In preference polls, Mr. Malloy noted recently, the needle hasn’t moved a jot since the first Malloy-Foley gubernatorial campaign. Mr. Foley once again is challenging the sitting  progressive Democratic governor and, marvel of marvels, the notion has been bruited about that Mr. Pelto’s Independent campaign might “spoil” Mr. Malloy’s progressive re-run against Mr. Foley – meaning that Mr. Pelto may draw a sufficient number of votes from Mr. Malloy so as to cause him to lose his gubernatorial election bid. A similar brief has been filed against Joe Visconti, once a Republican and now an Independent who is challenging Republican Party hegemony on the right.  Among some eccentrics on the left, the irascible Mr. Nader in particular, it has now become inadvisable to state the bald truth – which is this:


Jon Pelto’s presence in the gubernatorial race is designed to move Mr. Malloy further left, while Mr. Visconti’s presence in the gubernatorial race is designed to move Mr. Foley further right. Neither of them have a snowball’s chance in Hell of becoming governor. If either of them were successful in actually winning the gubernatorial contest, the victor will have been a successful spoiler.


The chief defect in Mr. Nader’s complex character is that he does not know when to stop protesting; this is the disabling defect of the entire Western World since the beginning of the Protestant Revolution, which helped lead to the Enlightenment. The protesters do not know when they have won; they continue protesting until all their gains have been lost.


Mr. Nader lives in Connecticut, the most progressive state in what used to be called, before the near total victory of the administrative state, the American Republic. He has won. He should go home, pop a beer, watch a ball game, and celebrate the destruction of the Republican Party in Connecticut.


Don Pesci ( is a  political columnist who lives in Vernon, Conn.


Chris Powell: Conn. politics bathed in bile

MANCHESTER, Conn. On  Aug. 11, Tom Foley's commercials were disparaging his rival for the Connecticut Republican gubernatorial nomination,  state Senate Minority Leader John McKinney,  as a "career politician." But  the next night, after McKinney conceded the Republican primary election, Foley praised him for having spent "15 years defending Republican principles at the state Capitol" -- praised him for being a "career politician."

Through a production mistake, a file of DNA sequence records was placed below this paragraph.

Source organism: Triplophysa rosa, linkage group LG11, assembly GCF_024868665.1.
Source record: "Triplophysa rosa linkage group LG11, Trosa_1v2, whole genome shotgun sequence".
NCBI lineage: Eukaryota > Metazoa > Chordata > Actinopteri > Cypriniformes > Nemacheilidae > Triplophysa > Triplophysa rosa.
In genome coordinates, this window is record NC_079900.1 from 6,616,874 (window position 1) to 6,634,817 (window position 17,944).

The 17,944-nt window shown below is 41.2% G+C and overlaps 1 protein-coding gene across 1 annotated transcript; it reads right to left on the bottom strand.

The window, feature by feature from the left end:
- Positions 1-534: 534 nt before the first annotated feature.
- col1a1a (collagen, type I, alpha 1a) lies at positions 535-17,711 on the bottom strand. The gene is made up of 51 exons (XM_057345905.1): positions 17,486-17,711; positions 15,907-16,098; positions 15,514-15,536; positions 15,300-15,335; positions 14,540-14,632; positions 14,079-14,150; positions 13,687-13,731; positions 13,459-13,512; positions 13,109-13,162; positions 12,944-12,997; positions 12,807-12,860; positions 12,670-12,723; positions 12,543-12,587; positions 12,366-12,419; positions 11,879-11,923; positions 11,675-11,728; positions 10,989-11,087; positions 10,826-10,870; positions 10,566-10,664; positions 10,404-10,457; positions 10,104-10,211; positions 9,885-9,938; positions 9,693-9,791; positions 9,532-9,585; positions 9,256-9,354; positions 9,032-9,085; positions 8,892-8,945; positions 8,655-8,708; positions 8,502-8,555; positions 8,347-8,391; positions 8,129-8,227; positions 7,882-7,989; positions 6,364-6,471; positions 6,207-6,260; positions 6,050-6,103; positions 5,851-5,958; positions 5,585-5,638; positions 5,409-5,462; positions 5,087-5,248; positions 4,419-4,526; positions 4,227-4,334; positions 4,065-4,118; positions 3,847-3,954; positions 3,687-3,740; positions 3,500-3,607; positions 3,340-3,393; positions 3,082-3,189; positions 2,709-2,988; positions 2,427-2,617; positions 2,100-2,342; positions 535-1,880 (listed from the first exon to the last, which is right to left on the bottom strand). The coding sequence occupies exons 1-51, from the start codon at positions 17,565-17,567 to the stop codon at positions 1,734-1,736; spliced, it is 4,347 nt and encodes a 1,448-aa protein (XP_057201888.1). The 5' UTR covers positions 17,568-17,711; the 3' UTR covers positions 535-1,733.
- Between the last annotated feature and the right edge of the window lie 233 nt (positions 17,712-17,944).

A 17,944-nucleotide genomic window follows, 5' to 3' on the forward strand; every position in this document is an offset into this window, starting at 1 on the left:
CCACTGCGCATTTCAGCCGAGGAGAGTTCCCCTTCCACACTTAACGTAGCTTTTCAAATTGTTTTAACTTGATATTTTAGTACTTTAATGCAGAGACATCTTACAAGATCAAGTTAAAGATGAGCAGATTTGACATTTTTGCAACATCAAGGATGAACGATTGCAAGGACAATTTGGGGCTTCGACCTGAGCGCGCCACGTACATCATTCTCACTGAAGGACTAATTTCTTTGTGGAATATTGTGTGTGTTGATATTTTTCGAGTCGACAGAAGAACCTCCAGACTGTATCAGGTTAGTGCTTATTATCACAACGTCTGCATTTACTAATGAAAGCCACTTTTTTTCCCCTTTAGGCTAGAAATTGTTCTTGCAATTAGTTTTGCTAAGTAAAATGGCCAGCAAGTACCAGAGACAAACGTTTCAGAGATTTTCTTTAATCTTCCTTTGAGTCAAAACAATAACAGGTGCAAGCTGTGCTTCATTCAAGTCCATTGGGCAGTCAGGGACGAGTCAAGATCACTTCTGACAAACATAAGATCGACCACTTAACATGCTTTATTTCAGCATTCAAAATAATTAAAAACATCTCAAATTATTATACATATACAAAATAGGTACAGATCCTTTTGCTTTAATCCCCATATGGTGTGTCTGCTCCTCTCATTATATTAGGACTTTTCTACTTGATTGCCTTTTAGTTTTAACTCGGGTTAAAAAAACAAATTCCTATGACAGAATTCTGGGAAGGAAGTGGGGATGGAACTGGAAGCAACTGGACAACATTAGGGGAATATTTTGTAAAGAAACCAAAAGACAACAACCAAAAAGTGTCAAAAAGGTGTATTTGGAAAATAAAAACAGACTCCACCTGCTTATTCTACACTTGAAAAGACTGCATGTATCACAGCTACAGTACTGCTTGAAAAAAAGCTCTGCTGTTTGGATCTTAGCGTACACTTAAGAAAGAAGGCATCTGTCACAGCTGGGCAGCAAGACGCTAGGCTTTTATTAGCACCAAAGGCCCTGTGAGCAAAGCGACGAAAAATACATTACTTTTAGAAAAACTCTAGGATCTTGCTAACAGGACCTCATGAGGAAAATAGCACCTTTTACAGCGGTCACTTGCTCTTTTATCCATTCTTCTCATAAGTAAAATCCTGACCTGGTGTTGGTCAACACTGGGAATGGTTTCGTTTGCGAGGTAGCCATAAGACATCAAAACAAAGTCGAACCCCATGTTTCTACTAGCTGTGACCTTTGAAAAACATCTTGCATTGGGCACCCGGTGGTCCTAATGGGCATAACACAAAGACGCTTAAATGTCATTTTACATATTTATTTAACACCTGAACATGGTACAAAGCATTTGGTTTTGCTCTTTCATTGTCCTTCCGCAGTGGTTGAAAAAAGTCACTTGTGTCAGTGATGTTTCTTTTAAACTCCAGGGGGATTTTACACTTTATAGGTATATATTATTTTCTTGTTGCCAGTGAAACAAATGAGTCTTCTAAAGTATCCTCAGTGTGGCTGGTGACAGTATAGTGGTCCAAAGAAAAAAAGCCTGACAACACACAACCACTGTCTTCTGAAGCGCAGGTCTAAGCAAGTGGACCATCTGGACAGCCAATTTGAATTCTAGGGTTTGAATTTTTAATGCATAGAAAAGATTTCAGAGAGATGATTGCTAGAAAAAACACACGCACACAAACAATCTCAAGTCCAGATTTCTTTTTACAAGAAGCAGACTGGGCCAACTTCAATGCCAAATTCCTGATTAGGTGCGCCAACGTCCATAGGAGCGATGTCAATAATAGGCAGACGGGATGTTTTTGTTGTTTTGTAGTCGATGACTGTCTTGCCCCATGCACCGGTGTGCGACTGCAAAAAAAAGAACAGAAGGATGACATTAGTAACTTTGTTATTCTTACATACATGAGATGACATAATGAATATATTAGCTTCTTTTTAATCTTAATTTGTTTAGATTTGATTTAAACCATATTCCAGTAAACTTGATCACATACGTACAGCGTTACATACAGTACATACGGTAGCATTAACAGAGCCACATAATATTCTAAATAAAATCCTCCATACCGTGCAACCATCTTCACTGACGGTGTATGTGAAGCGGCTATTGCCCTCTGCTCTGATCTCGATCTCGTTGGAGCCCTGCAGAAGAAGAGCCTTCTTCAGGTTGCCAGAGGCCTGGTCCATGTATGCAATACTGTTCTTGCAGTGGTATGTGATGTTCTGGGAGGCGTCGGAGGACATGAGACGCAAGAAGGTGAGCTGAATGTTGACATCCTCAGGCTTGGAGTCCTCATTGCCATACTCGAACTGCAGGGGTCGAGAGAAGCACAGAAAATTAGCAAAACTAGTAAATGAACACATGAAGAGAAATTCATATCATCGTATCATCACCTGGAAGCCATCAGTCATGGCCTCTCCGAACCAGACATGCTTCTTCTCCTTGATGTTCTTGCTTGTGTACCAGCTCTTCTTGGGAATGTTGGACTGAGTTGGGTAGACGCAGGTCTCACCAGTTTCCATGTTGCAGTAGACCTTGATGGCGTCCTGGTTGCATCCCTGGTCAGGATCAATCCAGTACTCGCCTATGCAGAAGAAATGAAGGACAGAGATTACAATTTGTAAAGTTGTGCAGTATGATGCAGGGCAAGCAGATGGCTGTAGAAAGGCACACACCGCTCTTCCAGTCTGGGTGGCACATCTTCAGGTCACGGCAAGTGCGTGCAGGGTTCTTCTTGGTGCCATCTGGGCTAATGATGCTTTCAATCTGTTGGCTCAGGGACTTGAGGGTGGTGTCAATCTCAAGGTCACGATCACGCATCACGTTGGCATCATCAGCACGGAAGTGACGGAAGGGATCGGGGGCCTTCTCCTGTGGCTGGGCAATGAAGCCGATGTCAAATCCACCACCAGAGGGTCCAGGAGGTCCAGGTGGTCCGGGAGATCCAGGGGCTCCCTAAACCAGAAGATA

At their debate Aug. 10,  McKinney scorned Foley for taking positions that effectively made him a Democrat. But conceding  the next night, McKinney pledged to help Foley defeat that  other Democrat, Gov. Dan Malloy.

While the knives were sheathed so ironically on the Republican side, they were being drawn on the Democratic side.

The governor remarked that the winning Republican would repeal Connecticut's recent increase in the minimum wage and requirement for paid sick leave.

That's not likely, since repeal would be possible only with a Republican majority in the General Assembly, which hasn't happened in 30 years. The 16 years that Connecticut has had with Republican governors since then showed that a Republican governor can only put a little restraint on the legislature's Democratic majority -- can only slow the growth of government, not shrink it.

Besides, Foley has taken precious few positions on issues and they don't include repealing the minimum wage increase and paid sick leave.

The impending nasty theme of the Democratic campaign was indicated by its other statements  primary-election night. Foley was called "the quintessential 1-percenter" who "has spent his career making millions while destroying jobs."

That is, the Democratic campaign will be mainly character assassination, since, as Connecticut's decline continues and people are generally dissatisfied, emphasis on policy issues would favor the Republican candidate -- if he had any grasp of them.

Foley doesn't have such grasp yet even as the best deflection of character assassination might be the candidate's obsession with policy issues, an obsession conveyed by frequent addresses to the state rather than reliance on the usual empty or vicious ads.

People outside Connecticut's government and welfare classes sense that the state, as Foley says, is going in the wrong direction. But his claim of qualification -- his experience as a high-finance businessman -- is not likely to win him trust while the governor's campaign maligns him and while business is considered to be just as venal as government itself.

Desperate as Connecticut's circumstances are, generalities and inoffensiveness may not be mistaken for leadership.

* * *

Expectation of low turnout in the Republican primary renewed calls for Connecticut to adopt an open primary system, at least for letting unaffiliated voters help choose Republican nominees, the nominees of the minority party. The argument is that opening its primaries to unaffiliated voters would broaden the party's appeal and nominate more attractive and moderate candidates.